The Boy Scouts can do better

Larisa Manescu

On its website, the Boy Scouts of America claims that it helps build the future leaders of America. If this is true, its May 23 decision to end the organization’s ban on openly gay youth may have a monumental impact on the mindset straight men have toward their homosexual peers — not just during their Scouting years, but as they move into adulthood and end up on college campuses like UT-Austin’s, where LGBTQ students still face challenges in finding acceptance.

In the past, the BSA has publicly stated that being homosexual is a violation of the Boy Scout Oath, which promotes being “morally straight.” However, the vague definition of the term “morally straight” provided by the organization (to “live your life with honesty, to be clean in your speech and actions, and to be a person of strong character”) includes no mention of sexual preference, making the Boy Scout Oath appear like a constitution with multiple interpretations.

Robert Dewar, a second year medical student at UT-Houston and a former Scout of Troop 17 of Fort Worth, said that the BSA’s interpretation of its oath in the case of gay youth made no sense. 

“I feel like it is a bastardization of the Scout Oath to say that ‘morally straight’ is referring to sexuality and that homosexuals aren't ‘morally straight’. Being ‘morally straight’ obligates Scouts to make ethically sound decisions in order to be exemplary human beings; who I bring to my bedroom really has nothing to do with morality,” Dewar, who supports the lifting of the ban, said.

The decision to lift the ban on gay youth, however, does not apply to adult volunteers for the organization.

Steven LaBelle, a biomedical engineering sophomore and a former Scout, disagrees with the Scouts not including gay adults in the recent decision.

“It wouldn't have mattered if the leader were gay. Something I noticed when scouting was that I felt more comfortable and safer around leaders who were parents — it was the adult leaders who didn't have children in the organization that seemed strange to me,” LaBelle said. “As long as a leader had a child in the organization I wouldn't even pay attention to the leader's sexual orientation … From what I have noticed, the Scouts themselves do not care as much about the orientation of their fellow Scouters. The adults, on the other hand, seem more divided by their religious and political affiliations,” LaBelle said.

Torsten Knabe, a UT alumnus from the class of 2012 and gay former Scout of Troop 473 of Dallas, feels the effects of the ban on homosexual adult volunteers in the BSA more directly: As an openly gay man, he cannot volunteer as a scout leader, a restriction he says will keep him from letting his future children participate in Scouts.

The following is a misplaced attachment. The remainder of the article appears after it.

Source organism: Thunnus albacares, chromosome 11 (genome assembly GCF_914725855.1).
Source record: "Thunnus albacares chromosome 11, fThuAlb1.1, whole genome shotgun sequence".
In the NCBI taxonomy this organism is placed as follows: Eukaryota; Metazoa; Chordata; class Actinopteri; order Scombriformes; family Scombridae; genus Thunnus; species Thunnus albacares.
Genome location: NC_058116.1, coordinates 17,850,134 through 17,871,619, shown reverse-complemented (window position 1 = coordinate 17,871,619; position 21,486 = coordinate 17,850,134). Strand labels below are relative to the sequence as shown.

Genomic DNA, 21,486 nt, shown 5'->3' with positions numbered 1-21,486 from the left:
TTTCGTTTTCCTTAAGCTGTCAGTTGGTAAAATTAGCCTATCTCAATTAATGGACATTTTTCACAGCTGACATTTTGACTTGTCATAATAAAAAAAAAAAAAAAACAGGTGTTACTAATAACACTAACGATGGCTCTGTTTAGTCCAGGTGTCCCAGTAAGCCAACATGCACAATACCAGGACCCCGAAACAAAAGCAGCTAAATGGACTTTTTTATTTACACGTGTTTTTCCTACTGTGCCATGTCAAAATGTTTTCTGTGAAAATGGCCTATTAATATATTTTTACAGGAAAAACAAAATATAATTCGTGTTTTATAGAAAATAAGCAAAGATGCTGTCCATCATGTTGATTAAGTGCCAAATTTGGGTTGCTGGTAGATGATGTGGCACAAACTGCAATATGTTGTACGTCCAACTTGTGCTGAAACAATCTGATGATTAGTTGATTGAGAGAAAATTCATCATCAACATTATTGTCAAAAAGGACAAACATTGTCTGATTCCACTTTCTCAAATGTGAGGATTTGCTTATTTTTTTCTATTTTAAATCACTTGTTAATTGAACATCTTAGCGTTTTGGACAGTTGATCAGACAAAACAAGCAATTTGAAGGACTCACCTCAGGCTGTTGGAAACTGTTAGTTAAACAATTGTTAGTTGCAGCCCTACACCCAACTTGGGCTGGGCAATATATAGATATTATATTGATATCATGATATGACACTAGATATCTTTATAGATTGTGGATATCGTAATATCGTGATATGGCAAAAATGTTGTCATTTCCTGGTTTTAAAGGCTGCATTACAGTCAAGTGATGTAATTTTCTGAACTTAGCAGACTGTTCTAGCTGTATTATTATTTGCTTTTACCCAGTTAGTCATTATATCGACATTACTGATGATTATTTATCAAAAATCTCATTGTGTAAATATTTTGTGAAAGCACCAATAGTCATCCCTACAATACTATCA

“I started as a Tiger Cub with my stepdad and it was an incredible bonding experience where I learned many valuable leadership skills I've taken with me the rest of my life,” Knabe said. “I'd like to share that same experience with my own kids when and if I have them. I hope that by the time I have kids of scouting age their [the BSA’s] policy will be fully inclusive.”

Knabe came out during his time at UT and said that though he loved queer culture at the University, the vast differences among the queer community resulted in a lack of cohesion on campus; While some LGBTQ students find their niche easily, others still struggle to find a “safe place” on the 40 Acres.

“One of my friends is an undocumented gay Latino guy just coming out to himself and his friends, many of whom are … undocumented and straight,” Knabe said. “His experience as a gay person at UT is very different than another one of my friends, who is a white transgender man who was assigned to live in Kinsolving with a female roommate and got stared at every time he went to the bathroom or was in the hallway in his own dorm at night.”

The BSA has a great opportunity to instill values of open acceptance in young men from an early age, a potential antidote to the struggles queer men and women encounter when they enter college. Many other youth organizations take a neutral stance on homosexuality, a big step up from explicitly prohibiting it.

The Girl Scouts of the USA, for example, allows openly lesbian leaders, as addressed in its guarded but fair policy statement on the matter: “As a private organization, Girl Scouts of the U.S.A. respects the values and beliefs of each of its members and does not intrude into personal matters. Therefore, there are no membership policies on sexual preference.”

If young Scouts are already accepting of, or at least unconcerned about, the sexual orientation of their peers, adult leaders should support that instead of persuading them otherwise. As an institution that shapes the malleable minds of many young Scouts, the BSA should do its part to shift society’s view toward acceptance of homosexuality.

Manescu is an international relations and global studies sophomore from Ploiesti, Romania.